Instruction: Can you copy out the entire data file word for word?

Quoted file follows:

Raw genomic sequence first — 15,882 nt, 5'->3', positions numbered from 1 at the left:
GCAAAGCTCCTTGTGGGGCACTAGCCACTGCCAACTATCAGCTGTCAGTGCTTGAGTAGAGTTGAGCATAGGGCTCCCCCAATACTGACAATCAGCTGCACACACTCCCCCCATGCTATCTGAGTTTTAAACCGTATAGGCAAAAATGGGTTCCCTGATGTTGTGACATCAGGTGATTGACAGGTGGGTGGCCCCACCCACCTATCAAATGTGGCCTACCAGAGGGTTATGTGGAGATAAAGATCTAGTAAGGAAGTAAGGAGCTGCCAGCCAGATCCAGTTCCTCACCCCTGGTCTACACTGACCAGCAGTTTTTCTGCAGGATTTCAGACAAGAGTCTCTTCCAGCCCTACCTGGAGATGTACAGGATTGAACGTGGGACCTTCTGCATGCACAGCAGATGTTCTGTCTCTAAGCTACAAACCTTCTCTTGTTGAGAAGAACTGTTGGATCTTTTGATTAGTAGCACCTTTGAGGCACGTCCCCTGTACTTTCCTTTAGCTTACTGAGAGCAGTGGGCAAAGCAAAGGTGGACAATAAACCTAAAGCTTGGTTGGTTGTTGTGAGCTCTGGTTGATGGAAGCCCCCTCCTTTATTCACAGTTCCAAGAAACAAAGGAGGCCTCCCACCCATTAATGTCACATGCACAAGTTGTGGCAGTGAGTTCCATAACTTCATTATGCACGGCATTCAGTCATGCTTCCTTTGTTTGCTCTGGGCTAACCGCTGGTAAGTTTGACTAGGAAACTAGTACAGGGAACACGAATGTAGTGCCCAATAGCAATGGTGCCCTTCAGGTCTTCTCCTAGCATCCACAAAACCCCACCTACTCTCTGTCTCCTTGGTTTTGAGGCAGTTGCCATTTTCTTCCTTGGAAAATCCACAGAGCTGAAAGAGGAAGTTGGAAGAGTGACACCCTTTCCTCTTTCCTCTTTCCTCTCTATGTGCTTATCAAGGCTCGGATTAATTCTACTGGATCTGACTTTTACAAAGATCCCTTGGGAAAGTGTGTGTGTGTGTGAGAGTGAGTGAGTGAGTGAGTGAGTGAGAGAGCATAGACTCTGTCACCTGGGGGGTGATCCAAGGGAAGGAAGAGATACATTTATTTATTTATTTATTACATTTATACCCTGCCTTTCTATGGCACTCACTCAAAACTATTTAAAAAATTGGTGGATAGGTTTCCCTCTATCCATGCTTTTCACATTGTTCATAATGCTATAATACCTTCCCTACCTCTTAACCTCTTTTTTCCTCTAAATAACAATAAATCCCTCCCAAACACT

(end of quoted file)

Raw genomic sequence first — 15,882 nt, 5'->3', positions numbered from 1 at the left:
GCAAAGCTCCTTGTGGGGCACTAGCCACTGCCAACTATCAGCTGTCAGTGCTTGAGTAGAGTTGAGCATAGGGCTCCCCCAATACTGACAATCAGCTGCACACACTCCCCCCATGCTATCTGAGTTTTAAACCGTATAGGCAAAAATGGGTTCCCTGATGTTGTGACATCAGGTGATTGACAGGTGGGTGGCCCCACCCACCTATCAAATGTGGCCTACCAGAGGGTTATGTGGAGATAAAGATCTAGTAAGGAAGTAAGGAGCTGCCAGCCAGATCCAGTTCCTCACCCCTGGTCTACACTGACCAGCAGTTTTTCTGCAGGATTTCAGACAAGAGTCTCTTCCAGCCCTACCTGGAGATGTACAGGATTGAACGTGGGACCTTCTGCATGCACAGCAGATGTTCTGTCTCTAAGCTACAAACCTTCTCTTGTTGAGAAGAACTGTTGGATCTTTTGATTAGTAGCACCTTTGAGGCACGTCCCCTGTACTTTCCTTTAGCTTACTGAGAGCAGTGGGCAAAGCAAAGGTGGACAATAAACCTAAAGCTTGGTTGGTTGTTGTGAGCTCTGGTTGATGGAAGCCCCCTCCTTTATTCACAGTTCCAAGAAACAAAGGAGGCCTCCCACCCATTAATGTCACATGCACAAGTTGTGGCAGTGAGTTCCATAACTTCATTATGCACGGCATTCAGTCATGCTTCCTTTGTTTGCTCTGGGCTAACCGCTGGTAAGTTTGACTAGGAAACTAGTACAGGGAACACGAATGTAGTGCCCAATAGCAATGGTGCCCTTCAGGTCTTCTCCTAGCATCCACAAAACCCCACCTACTCTCTGTCTCCTTGGTTTTGAGGCAGTTGCCATTTTCTTCCTTGGAAAATCCACAGAGCTGAAAGAGGAAGTTGGAAGAGTGACACCCTTTCCTCTTTCCTCTTTCCTCTCTATGTGCTTATCAAGGCTCGGATTAATTCTACTGGATCTGACTTTTACAAAGATCCCTTGGGAAAGTGTGTGTGTGTGTGAGAGTGAGTGAGTGAGTGAGTGAGTGAGAGAGCATAGACTCTGTCACCTGGGGGGTGATCCAAGGGAAGGAAGAGATACATTTATTTATTTATTTATTACATTTATACCCTGCCTTTCTATGGCACTCACTCAAAACTATTTAAAAAATTGGTGGATAGGTTTCCCTCTATCCATGCTTTTCACATTGTTCATAATGCTATAATACCTTCCCTACCTCTTAACCTCTTTTTTCCTCTAAATAACAATAAATCCCTCCCAAACACT